The hardy Sergeant behind the wheel would rather not lecture the neophyte partner he’s been punished with for indiscretions better off left under the bridge for now, but, ”Yo, this our ground Rook,” his words attempt to instruct the young cringing uniformed shorty sitting next to him. “Rememba three things, Rook: First you a Vice Lord, then and only then you a city pig. . .”

“Wha’s the third?”

“Hell boy, can’t you count? We worked damn hard to get yo ass in this blue uniform, don’t make me sorry I stick mine out for yours by askin’ me dumbass questions that won’t answer without signifyin’ like a monkey.”

“No Sir.”

“Shit, we got this gang thing really runnin’ smoove down here now. What they don’t know never killed as many as what they do. If it not for yor baby momma’-Aunte Rue, yo’ family still be getting’ fucked back side up by the system. But she bein’ Murder Ts’ woman didn’t hurt you ass getting’ in none either.”

” I ain’t forgotten, Uncle Buck.”

“Nigger, call me Sergeant in this car! Remember that, hear me?”

“Yes Sir.”

Sarge hated raising his voice, but incomprehension, in part due to the curse of the lifelong dumbass, but now more from the continuous hammering of the hard rain on the roof above his brain, made his blood boil and trigger itch.

Suddenly a loud metal bending CRASH explodes on the hood!

Both men in chorus scream, “WHA’ TH’ FUC!” as they fumble for their guns.

Youth be served, Rookie’s draw faster, his shaky fingers frantically tugging at his strap-fastened-holster, accidentally pulling the trigger all-in-one-move.

The explosion is deafening in the closed cruiser. Smoke and flame spiral upward out of his seat.

”Goddamn my ears!” Sarge hisses, clasping his thick hands over his eyes as flames leap up to the roof.

Meanwhile Rookie flaps his arms like a chicken swimming in a sizzling, deep fat fryer, then grabs the door release and falls out backwards into the overflowing gutter, unleashing a resounding splash followed by a wave of dirty water crashing inside and blessedly snuffing the flames. A cloud of white smoke fills the wounded cruiser with river stink.

Chocking and teary-eyed, Sarge has had enough of this shit. Reaching across the smoldering upholstery, he grabs the only part of Rookie’s body not submerged by his left boot. ”Motherfucker, you heavy and way past stupid,” Sarge growls as he tugs desperately, pulling his new partner up and down like a Dunkin’ Donut.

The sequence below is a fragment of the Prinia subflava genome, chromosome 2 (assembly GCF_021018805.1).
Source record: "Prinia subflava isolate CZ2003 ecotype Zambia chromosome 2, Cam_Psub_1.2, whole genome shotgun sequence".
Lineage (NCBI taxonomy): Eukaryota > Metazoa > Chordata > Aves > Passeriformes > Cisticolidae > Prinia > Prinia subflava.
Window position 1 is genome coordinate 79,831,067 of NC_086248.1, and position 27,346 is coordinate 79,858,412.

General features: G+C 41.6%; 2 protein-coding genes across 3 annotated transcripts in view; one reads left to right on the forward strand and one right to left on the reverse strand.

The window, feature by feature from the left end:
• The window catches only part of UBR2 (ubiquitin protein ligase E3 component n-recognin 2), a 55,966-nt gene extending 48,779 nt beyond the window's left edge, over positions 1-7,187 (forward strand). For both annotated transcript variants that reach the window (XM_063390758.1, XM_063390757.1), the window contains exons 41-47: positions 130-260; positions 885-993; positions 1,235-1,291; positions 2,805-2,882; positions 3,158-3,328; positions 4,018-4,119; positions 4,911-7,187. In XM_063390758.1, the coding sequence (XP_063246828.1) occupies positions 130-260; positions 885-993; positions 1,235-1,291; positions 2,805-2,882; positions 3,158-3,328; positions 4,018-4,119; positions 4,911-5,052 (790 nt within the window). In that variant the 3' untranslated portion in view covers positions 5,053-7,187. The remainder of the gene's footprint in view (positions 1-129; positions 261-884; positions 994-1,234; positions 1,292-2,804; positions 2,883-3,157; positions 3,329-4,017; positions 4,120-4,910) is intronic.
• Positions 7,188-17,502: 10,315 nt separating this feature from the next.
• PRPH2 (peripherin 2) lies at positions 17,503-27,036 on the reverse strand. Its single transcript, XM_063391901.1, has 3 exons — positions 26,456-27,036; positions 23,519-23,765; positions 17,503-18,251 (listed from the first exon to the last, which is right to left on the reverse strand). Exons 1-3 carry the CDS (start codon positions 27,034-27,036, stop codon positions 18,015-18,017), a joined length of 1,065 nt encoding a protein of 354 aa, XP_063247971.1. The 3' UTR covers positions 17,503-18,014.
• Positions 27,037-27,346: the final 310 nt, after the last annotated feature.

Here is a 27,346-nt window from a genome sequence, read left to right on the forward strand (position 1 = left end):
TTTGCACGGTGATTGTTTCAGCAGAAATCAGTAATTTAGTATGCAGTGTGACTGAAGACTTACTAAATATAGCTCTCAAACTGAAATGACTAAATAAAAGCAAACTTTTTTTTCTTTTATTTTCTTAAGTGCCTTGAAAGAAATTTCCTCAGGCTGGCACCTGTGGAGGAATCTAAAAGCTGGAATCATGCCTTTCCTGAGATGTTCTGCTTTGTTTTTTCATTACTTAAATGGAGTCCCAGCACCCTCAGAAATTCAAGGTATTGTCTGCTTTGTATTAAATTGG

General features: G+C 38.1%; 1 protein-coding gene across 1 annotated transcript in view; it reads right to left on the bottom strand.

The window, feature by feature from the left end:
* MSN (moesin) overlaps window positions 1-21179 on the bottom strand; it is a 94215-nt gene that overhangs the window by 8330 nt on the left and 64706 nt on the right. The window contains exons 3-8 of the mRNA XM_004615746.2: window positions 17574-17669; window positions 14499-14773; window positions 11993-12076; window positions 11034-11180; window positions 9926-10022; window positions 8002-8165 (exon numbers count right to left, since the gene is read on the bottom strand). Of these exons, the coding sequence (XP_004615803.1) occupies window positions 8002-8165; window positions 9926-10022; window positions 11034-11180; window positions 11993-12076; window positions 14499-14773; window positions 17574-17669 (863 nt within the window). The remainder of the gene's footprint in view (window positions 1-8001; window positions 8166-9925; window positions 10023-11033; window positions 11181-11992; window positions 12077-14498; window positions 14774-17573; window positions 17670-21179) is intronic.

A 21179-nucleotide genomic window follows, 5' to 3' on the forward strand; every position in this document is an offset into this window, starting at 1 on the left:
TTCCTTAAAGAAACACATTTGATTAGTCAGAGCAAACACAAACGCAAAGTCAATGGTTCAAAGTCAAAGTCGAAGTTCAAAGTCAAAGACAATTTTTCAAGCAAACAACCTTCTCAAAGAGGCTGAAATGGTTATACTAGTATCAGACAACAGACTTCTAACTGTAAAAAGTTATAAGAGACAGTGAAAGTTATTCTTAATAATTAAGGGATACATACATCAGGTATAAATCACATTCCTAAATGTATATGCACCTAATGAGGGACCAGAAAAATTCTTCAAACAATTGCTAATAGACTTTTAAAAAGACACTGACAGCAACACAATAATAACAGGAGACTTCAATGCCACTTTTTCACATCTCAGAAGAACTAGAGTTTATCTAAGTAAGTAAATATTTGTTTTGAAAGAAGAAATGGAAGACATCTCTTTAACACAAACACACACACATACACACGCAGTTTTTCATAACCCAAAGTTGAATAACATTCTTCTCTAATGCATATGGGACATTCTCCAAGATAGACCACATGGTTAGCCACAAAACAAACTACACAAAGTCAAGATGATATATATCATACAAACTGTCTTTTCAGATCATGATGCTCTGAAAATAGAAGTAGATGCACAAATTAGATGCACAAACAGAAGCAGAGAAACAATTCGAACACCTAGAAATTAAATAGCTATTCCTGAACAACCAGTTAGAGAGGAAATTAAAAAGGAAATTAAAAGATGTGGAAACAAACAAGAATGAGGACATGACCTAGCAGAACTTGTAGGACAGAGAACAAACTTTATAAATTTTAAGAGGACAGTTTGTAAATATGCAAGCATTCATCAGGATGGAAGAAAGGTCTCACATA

Though he always thought his parting illumination would be painted in black, or at very least muted brown, the submerged rookie is beginning to see that ole white man’s white light at the end of the tunnel shit in his mirror just as a loud flapping noise on the hood startles Sarge so bad it breaks his vice-like grip on Rook’s boot, dropping Memphis’ newest and wettest back into the ditch head first. Fanning the still lingering smoke away with his hand around the windshield, he cautiously leans forward. But what he sees he cannot believe!

”Rookie, Rookie quit yo’ swimmin’ around and git to the hood. Moby Dick is waitin’ to have dinner with us, boy. You hear me? Rook, Rook?”

By this time the Rookie resembles a plastic float now stretched out half way over Niagara Falls, his hands locked in a death grip holding on to the bottom of the door for sweet Jesus’ redemption.

Once again Sarge reaches across the seat, down into the gurgling water, and grabs hold of a patch of wet-nappy hair, jerking it violently upward, he slams the chocking, gurgling skull against the doorframe with a WAM-BAM-THANK-YOU-MA’AM reverberation. ”BOY,” he yells into the face of the storm, “this ain’t no kiddie pool. Get up and grab that motherfucker off the hood!”

The white light goes out as Rookie hand-over-hand climbs up the outside of the door. As his head reaches hood level, he stares in fucking amazement. There in a large pool of water caused by an even larger indentation in the center of the hood is a three fucking foot very pissed to the prehistoric bone catfish doing its best imitation of the shark from Jaws.

Sarge beats on the glass, yelling, “Grab that bitch, now! Don’t let it get away!”